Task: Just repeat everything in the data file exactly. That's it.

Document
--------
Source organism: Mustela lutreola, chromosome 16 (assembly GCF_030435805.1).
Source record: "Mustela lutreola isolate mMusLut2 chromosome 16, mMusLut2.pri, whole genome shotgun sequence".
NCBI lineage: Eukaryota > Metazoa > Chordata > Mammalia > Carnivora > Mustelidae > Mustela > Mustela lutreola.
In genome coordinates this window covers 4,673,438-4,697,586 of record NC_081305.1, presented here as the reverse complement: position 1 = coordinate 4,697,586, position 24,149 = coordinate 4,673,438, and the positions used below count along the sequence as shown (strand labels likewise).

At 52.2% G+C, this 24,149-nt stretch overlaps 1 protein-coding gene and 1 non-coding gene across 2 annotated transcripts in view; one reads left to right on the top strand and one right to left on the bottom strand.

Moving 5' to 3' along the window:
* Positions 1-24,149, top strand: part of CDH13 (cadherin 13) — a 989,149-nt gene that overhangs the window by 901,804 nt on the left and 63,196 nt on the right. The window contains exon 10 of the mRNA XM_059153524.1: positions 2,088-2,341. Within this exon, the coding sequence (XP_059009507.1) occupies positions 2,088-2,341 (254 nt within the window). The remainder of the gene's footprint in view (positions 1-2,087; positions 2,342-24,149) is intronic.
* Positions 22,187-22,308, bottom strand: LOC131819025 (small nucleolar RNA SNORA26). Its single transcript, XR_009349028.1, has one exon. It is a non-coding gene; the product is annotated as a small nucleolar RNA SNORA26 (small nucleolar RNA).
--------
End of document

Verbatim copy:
Source organism: Mustela lutreola, chromosome 16 (assembly GCF_030435805.1).
Source record: "Mustela lutreola isolate mMusLut2 chromosome 16, mMusLut2.pri, whole genome shotgun sequence".
NCBI lineage: Eukaryota > Metazoa > Chordata > Mammalia > Carnivora > Mustelidae > Mustela > Mustela lutreola.
In genome coordinates this window covers 4,673,438-4,697,586 of record NC_081305.1, presented here as the reverse complement: position 1 = coordinate 4,697,586, position 24,149 = coordinate 4,673,438, and the positions used below count along the sequence as shown (strand labels likewise).

At 52.2% G+C, this 24,149-nt stretch overlaps 1 protein-coding gene and 1 non-coding gene across 2 annotated transcripts in view; one reads left to right on the top strand and one right to left on the bottom strand.

Moving 5' to 3' along the window:
* Positions 1-24,149, top strand: part of CDH13 (cadherin 13) — a 989,149-nt gene that overhangs the window by 901,804 nt on the left and 63,196 nt on the right. The window contains exon 10 of the mRNA XM_059153524.1: positions 2,088-2,341. Within this exon, the coding sequence (XP_059009507.1) occupies positions 2,088-2,341 (254 nt within the window). The remainder of the gene's footprint in view (positions 1-2,087; positions 2,342-24,149) is intronic.
* Positions 22,187-22,308, bottom strand: LOC131819025 (small nucleolar RNA SNORA26). Its single transcript, XR_009349028.1, has one exon. It is a non-coding gene; the product is annotated as a small nucleolar RNA SNORA26 (small nucleolar RNA).